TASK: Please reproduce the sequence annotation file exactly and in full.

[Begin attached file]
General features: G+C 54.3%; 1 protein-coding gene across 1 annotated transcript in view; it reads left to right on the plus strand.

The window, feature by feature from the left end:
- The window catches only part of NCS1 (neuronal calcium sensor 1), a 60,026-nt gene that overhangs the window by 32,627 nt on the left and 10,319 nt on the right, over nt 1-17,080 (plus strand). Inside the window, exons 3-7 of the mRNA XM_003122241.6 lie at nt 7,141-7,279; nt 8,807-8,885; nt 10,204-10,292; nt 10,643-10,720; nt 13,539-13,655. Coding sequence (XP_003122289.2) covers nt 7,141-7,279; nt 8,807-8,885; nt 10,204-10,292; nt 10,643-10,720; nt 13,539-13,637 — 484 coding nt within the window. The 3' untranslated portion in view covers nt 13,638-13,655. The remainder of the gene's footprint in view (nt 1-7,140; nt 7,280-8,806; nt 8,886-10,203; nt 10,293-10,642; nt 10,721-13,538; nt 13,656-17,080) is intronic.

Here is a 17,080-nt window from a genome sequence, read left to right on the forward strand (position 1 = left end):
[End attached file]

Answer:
General features: G+C 54.3%; 1 protein-coding gene across 1 annotated transcript in view; it reads left to right on the plus strand.

The window, feature by feature from the left end:
- The window catches only part of NCS1 (neuronal calcium sensor 1), a 60,026-nt gene that overhangs the window by 32,627 nt on the left and 10,319 nt on the right, over nt 1-17,080 (plus strand). Inside the window, exons 3-7 of the mRNA XM_003122241.6 lie at nt 7,141-7,279; nt 8,807-8,885; nt 10,204-10,292; nt 10,643-10,720; nt 13,539-13,655. Coding sequence (XP_003122289.2) covers nt 7,141-7,279; nt 8,807-8,885; nt 10,204-10,292; nt 10,643-10,720; nt 13,539-13,637 — 484 coding nt within the window. The 3' untranslated portion in view covers nt 13,638-13,655. The remainder of the gene's footprint in view (nt 1-7,140; nt 7,280-8,806; nt 8,886-10,203; nt 10,293-10,642; nt 10,721-13,538; nt 13,656-17,080) is intronic.

Here is a 17,080-nt window from a genome sequence, read left to right on the forward strand (position 1 = left end):